Why You Can’t Stop Comparing Yourself to Others

January 16, 2019 • Rehack Team


Do you struggle with comparing yourself to others?

The smiling faces you see only tell part of the story. When highlights of others’ lives and their accomplishments surround you, it’s natural to compare yourself.

Sometimes comparing yourself to others can inspire self-motivation and change, but it’s a slippery slope. Once you start, it can be hard to stop.

Why You Compare Yourself to Others

Why do you compare yourself when you see someone dressing in designer clothing, sporting a pleasing physique or getting a promotion? Scientist Leon Festinger described the phenomenon as the theory of social comparison, which says comparing yourself to others is part of human nature. Here are three reasons why:

1. You Compare to Learn

Humans learn how to act and define themselves and the world by comparison. To learn how to speak, you compare how others are forming words and adjust. Likewise, you learn how to behave from others. It’s how you know to greet someone by shaking hands or to say please and thank you.

2. You Reflect and Evaluate

Just like tests in school evaluate our knowledge and have us reflect on what we can do to improve, comparison invites us to reflect on and evaluate ourselves.

However, most comparisons lack an objective, like improving behavior or learning conversational skills. When we compare ourselves in unobjective ways, we fail to measure up, leaving us feeling inferior and depressed.

3. You Fear Missing Out

Whether others have a large circle of friends or the latest fashion trends, you interpret that as being successful and happy. Being social creatures, we want to feel accepted, not like we’re missing out. When you compare yourself to others and feel like you’re coming up short, you feel lonely and alienated.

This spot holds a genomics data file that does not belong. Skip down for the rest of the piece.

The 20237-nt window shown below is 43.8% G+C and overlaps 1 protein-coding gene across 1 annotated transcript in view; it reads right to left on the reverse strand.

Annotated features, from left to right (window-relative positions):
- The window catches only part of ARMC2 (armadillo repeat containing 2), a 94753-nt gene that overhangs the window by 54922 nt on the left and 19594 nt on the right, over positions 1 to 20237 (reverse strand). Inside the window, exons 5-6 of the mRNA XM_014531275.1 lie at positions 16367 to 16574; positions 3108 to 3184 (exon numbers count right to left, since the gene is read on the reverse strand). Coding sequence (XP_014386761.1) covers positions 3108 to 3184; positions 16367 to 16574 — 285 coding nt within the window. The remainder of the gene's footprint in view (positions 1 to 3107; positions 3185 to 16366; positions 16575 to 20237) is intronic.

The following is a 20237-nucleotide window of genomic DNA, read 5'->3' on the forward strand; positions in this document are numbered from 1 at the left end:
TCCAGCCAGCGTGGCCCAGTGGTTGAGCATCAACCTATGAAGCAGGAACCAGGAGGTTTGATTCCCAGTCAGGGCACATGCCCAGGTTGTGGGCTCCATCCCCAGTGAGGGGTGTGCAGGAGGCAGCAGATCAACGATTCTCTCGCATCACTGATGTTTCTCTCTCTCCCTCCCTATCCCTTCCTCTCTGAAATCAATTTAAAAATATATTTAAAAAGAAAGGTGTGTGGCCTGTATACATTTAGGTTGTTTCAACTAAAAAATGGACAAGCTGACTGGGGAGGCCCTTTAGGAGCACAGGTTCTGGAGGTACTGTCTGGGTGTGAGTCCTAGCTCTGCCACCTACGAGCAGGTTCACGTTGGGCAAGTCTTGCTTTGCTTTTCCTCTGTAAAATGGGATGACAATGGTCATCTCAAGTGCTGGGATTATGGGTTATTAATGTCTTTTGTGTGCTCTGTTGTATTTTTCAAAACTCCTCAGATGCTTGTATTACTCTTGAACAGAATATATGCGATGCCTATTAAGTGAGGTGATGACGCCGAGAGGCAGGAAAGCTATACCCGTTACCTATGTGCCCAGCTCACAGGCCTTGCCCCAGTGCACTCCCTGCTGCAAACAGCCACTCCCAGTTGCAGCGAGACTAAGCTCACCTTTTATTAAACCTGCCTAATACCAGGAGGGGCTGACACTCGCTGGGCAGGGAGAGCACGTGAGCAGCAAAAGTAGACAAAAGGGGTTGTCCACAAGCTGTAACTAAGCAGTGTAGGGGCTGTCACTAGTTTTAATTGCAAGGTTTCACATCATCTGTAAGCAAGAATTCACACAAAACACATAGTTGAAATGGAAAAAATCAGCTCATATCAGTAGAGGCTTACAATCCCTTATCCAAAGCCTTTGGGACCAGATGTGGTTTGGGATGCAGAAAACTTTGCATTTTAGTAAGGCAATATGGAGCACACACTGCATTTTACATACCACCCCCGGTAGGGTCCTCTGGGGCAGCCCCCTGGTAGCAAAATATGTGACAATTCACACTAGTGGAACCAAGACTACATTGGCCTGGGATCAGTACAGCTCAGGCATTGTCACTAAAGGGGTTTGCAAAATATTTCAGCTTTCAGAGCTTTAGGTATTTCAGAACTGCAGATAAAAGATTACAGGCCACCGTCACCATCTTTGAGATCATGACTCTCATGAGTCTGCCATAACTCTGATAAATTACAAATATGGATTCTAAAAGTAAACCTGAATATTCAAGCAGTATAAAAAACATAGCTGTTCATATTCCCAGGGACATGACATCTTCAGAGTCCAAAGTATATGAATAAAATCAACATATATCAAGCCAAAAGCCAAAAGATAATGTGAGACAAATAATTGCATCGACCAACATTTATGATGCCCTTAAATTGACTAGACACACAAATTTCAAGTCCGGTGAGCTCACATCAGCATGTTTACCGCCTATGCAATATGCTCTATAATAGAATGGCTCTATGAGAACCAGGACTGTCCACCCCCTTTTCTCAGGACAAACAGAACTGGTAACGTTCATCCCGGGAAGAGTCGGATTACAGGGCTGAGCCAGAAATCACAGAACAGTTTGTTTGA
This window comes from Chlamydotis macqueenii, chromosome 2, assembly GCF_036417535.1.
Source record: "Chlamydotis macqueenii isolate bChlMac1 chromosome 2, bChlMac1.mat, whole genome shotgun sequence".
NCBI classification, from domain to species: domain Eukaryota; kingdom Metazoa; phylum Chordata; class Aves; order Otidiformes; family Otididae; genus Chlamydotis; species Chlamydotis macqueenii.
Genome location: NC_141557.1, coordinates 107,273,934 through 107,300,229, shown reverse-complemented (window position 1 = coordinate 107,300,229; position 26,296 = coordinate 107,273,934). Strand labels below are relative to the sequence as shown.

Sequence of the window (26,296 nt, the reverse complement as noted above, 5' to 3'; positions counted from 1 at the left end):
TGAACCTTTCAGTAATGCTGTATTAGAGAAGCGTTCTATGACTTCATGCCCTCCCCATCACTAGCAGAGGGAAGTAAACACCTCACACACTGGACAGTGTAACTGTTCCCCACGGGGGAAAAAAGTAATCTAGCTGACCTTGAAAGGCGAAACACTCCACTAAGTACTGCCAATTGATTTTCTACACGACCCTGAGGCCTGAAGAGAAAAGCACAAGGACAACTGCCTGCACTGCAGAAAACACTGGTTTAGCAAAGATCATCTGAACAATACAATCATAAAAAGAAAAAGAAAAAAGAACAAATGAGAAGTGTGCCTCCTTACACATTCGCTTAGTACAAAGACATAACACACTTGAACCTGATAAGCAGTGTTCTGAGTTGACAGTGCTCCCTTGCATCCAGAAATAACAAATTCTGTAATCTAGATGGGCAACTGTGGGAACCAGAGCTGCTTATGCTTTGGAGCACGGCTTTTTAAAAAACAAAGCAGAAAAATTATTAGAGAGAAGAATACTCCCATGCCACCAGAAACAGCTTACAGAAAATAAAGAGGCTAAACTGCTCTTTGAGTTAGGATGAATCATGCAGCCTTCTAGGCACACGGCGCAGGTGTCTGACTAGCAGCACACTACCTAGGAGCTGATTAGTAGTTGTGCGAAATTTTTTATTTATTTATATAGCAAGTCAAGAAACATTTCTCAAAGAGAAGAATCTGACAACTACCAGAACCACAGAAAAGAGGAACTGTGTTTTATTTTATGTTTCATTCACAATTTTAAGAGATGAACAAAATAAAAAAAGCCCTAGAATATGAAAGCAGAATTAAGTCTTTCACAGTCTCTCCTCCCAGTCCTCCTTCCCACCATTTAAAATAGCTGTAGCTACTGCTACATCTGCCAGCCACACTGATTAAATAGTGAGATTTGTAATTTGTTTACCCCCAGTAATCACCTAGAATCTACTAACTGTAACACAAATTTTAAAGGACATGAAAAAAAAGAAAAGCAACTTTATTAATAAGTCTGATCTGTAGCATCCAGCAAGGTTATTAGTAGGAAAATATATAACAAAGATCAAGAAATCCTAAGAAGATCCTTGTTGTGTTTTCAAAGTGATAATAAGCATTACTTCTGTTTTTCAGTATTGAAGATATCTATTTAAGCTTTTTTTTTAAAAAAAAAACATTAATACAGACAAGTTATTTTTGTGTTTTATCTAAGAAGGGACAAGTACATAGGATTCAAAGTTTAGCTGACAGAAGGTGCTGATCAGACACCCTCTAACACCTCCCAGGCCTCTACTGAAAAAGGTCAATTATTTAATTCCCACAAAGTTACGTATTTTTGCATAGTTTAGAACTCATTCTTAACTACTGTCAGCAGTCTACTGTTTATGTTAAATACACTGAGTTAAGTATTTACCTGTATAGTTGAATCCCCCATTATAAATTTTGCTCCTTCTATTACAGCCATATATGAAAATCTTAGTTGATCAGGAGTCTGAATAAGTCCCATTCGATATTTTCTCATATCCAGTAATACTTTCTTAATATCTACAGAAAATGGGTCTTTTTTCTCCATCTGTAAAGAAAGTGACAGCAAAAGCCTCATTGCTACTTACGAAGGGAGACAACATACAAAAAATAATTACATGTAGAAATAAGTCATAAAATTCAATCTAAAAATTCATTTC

Is It Possible to Stop Comparing Yourself to Others?

You may not be able to stop the comparisons, but you can change how you approach things.

In a study of culture and social comparison-seeking, the culture a child grew up in influenced the attitude and use of social comparison in their adult lives. It showed that Asian Canadians put more emphasis on social comparison as opposed to European Canadians. However, the social comparisons of Asian Canadians tended to be more self-improving and positive in nature.

How social comparison is used and perceived is also a factor in stopping its negative effects. A study looking into the culture of social comparison found that within certain cultures, mental, emotional and physical relationships are factors in developing healthy comparisons.

When people feel connected to others and valued for their individuality, social comparison is positive and used for self-improving.

Both studies show changing your perception and attitude makes it possible to choose happiness, accept yourself and banish feelings of inadequacy.

How To Stop Negatively Comparing Yourself to Others

These guidelines will keep you from beating yourself up:

1. Engage in Positive Self-Talk

Positive self-talk changes the negative voice in your head into an affirming one.

Instead of saying, “I’ll never be as pretty as her,” say, “I’m pretty in my own way.” Have a mantra that you repeat whenever a negative thought threatens to bring you down. There are many ways to engage in positive self-talk and be kind to yourself.

2. Focus on Improvement Over Perfection

Nothing and no one is perfect. When we achieve perfection, we stop growing and learning. If you focus on being just a little better than you were yesterday, you’ll always improve and your self-confidence will grow.

3. Limit Time on Social Media

According to a study analyzing comparison and social networking, social media comparisons caused greater feelings of low self-esteem and symptoms of depression.

The best way experts say to stop social media comparison is to limit the time you spend on social media networks like Facebook and Instagram and to unfollow influencers and bloggers whose posts foster negative self-comparisons.

4. Adopt a Healthy Lifestyle

Exercising and making better choices in the kitchen show increases in positive self-esteem and body image, too. Plus, it lowers blood pressure, anxiety and depression through better weight control and increased endorphins from being more active.

5. Practice Gratitude

Practicing gratitude provides benefits like better sleep, more opportunities to form relationships and increased resiliency. It will put you on the way to appreciating yourself and better enjoying what others take for granted.

Conquering Comparing Yourself to Others

Self-acceptance is the crowning achievement when you conquer negative comparisons. Accepting yourself changes your perceptions surrounding comparisons and boosts your self-confidence and overall health.

When you stop comparing yourself to others, you open yourself up to a happier and healthier life.